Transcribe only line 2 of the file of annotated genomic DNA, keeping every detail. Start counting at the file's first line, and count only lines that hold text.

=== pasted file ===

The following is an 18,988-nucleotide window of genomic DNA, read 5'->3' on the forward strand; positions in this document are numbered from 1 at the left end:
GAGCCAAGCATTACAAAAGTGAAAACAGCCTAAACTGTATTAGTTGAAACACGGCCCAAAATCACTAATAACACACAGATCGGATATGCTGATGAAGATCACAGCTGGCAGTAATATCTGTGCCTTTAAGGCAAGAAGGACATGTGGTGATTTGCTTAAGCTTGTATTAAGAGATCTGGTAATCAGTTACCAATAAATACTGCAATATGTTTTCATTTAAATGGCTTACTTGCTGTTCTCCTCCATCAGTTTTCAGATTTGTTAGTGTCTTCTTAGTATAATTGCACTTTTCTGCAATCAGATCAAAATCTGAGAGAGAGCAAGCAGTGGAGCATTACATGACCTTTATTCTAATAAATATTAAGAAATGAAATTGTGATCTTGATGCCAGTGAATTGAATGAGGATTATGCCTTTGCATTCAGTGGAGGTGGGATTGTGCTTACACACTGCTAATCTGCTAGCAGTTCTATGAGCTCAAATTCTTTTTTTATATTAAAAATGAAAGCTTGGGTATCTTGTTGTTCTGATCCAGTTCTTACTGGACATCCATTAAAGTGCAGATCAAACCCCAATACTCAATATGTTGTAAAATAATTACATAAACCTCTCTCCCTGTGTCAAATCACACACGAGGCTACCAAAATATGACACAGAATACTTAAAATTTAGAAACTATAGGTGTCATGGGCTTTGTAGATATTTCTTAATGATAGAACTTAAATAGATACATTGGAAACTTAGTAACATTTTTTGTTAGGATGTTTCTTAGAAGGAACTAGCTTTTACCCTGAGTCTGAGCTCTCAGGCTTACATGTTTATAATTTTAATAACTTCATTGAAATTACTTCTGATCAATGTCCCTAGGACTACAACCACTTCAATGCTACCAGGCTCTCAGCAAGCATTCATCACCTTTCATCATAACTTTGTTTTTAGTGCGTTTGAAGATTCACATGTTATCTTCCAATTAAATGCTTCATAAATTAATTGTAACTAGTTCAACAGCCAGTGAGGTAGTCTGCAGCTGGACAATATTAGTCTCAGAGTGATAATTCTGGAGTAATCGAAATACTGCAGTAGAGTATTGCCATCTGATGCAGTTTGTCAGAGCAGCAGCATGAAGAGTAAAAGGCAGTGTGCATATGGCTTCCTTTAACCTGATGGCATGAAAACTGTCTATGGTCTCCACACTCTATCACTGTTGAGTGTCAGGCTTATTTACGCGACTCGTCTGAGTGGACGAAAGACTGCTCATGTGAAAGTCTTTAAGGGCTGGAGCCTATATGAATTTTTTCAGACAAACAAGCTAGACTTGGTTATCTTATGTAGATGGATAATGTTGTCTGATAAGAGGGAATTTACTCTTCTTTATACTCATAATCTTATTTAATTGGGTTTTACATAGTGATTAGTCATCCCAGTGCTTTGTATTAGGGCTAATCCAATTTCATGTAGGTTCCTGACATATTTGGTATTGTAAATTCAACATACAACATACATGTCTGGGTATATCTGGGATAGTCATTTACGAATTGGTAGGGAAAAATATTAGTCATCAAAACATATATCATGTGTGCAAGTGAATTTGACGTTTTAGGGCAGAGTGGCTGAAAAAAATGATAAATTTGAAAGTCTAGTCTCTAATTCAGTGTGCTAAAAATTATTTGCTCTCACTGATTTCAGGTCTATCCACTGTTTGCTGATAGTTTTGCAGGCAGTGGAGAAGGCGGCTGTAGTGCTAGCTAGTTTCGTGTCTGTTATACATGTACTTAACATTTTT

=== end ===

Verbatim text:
GAGCCAAGCATTACAAAAGTGAAAACAGCCTAAACTGTATTAGTTGAAACACGGCCCAAAATCACTAATAACACACAGATCGGATATGCTGATGAAGATCACAGCTGGCAGTAATATCTGTGCCTTTAAGGCAAGAAGGACATGTGGTGATTTGCTTAAGCTTGTATTAAGAGATCTGGTAATCAGTTACCAATAAATACTGCAATATGTTTTCATTTAAATGGCTTACTTGCTGTTCTCCTCCATCAGTTTTCAGATTTGTTAGTGTCTTCTTAGTATAATTGCACTTTTCTGCAATCAGATCAAAATCTGAGAGAGAGCAAGCAGTGGAGCATTACATGACCTTTATTCTAATAAATATTAAGAAATGAAATTGTGATCTTGATGCCAGTGAATTGAATGAGGATTATGCCTTTGCATTCAGTGGAGGTGGGATTGTGCTTACACACTGCTAATCTGCTAGCAGTTCTATGAGCTCAAATTCTTTTTTTATATTAAAAATGAAAGCTTGGGTATCTTGTTGTTCTGATCCAGTTCTTACTGGACATCCATTAAAGTGCAGATCAAACCCCAATACTCAATATGTTGTAAAATAATTACATAAACCTCTCTCCCTGTGTCAAATCACACACGAGGCTACCAAAATATGACACAGAATACTTAAAATTTAGAAACTATAGGTGTCATGGGCTTTGTAGATATTTCTTAATGATAGAACTTAAATAGATACATTGGAAACTTAGTAACATTTTTTGTTAGGATGTTTCTTAGAAGGAACTAGCTTTTACCCTGAGTCTGAGCTCTCAGGCTTACATGTTTATAATTTTAATAACTTCATTGAAATTACTTCTGATCAATGTCCCTAGGACTACAACCACTTCAATGCTACCAGGCTCTCAGCAAGCATTCATCACCTTTCATCATAACTTTGTTTTTAGTGCGTTTGAAGATTCACATGTTATCTTCCAATTAAATGCTTCATAAATTAATTGTAACTAGTTCAACAGCCAGTGAGGTAGTCTGCAGCTGGACAATATTAGTCTCAGAGTGATAATTCTGGAGTAATCGAAATACTGCAGTAGAGTATTGCCATCTGATGCAGTTTGTCAGAGCAGCAGCATGAAGAGTAAAAGGCAGTGTGCATATGGCTTCCTTTAACCTGATGGCATGAAAACTGTCTATGGTCTCCACACTCTATCACTGTTGAGTGTCAGGCTTATTTACGCGACTCGTCTGAGTGGACGAAAGACTGCTCATGTGAAAGTCTTTAAGGGCTGGAGCCTATATGAATTTTTTCAGACAAACAAGCTAGACTTGGTTATCTTATGTAGATGGATAATGTTGTCTGATAAGAGGGAATTTACTCTTCTTTATACTCATAATCTTATTTAATTGGGTTTTACATAGTGATTAGTCATCCCAGTGCTTTGTATTAGGGCTAATCCAATTTCATGTAGGTTCCTGACATATTTGGTATTGTAAATTCAACATACAACATACATGTCTGGGTATATCTGGGATAGTCATTTACGAATTGGTAGGGAAAAATATTAGTCATCAAAACATATATCATGTGTGCAAGTGAATTTGACGTTTTAGGGCAGAGTGGCTGAAAAAAATGATAAATTTGAAAGTCTAGTCTCTAATTCAGTGTGCTAAAAATTATTTGCTCTCACTGATTTCAGGTCTATCCACTGTTTGCTGATAGTTTTGCAGGCAGTGGAGAAGGCGGCTGTAGTGCTAGCTAGTTTCGTGTCTGTTATACATGTACTTAACATTTTT